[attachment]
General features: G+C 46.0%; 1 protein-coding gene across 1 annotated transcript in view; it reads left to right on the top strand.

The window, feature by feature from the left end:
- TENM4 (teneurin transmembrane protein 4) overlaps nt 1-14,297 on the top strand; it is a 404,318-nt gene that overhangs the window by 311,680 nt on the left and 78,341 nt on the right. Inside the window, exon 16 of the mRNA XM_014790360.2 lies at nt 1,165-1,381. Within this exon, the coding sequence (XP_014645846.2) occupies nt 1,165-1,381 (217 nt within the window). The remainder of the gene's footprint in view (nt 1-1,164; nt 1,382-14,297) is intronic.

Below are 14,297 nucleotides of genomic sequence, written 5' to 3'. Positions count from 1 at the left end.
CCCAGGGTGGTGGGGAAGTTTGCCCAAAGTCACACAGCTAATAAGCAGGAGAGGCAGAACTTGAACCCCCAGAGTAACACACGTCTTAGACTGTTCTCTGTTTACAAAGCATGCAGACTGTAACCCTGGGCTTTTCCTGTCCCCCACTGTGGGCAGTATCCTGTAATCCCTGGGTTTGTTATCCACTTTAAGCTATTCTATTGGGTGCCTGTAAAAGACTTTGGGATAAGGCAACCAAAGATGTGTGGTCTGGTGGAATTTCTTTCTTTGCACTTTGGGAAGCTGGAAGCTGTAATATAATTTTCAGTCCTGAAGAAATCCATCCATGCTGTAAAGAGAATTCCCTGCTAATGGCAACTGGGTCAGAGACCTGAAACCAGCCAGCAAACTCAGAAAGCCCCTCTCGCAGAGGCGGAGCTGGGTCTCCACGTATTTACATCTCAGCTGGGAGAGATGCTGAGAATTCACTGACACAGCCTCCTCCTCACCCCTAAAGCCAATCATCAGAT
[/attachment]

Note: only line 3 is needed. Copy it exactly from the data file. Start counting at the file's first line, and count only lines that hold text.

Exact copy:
- TENM4 (teneurin transmembrane protein 4) overlaps nt 1-14,297 on the top strand; it is a 404,318-nt gene that overhangs the window by 311,680 nt on the left and 78,341 nt on the right. Inside the window, exon 16 of the mRNA XM_014790360.2 lies at nt 1,165-1,381. Within this exon, the coding sequence (XP_014645846.2) occupies nt 1,165-1,381 (217 nt within the window). The remainder of the gene's footprint in view (nt 1-1,164; nt 1,382-14,297) is intronic.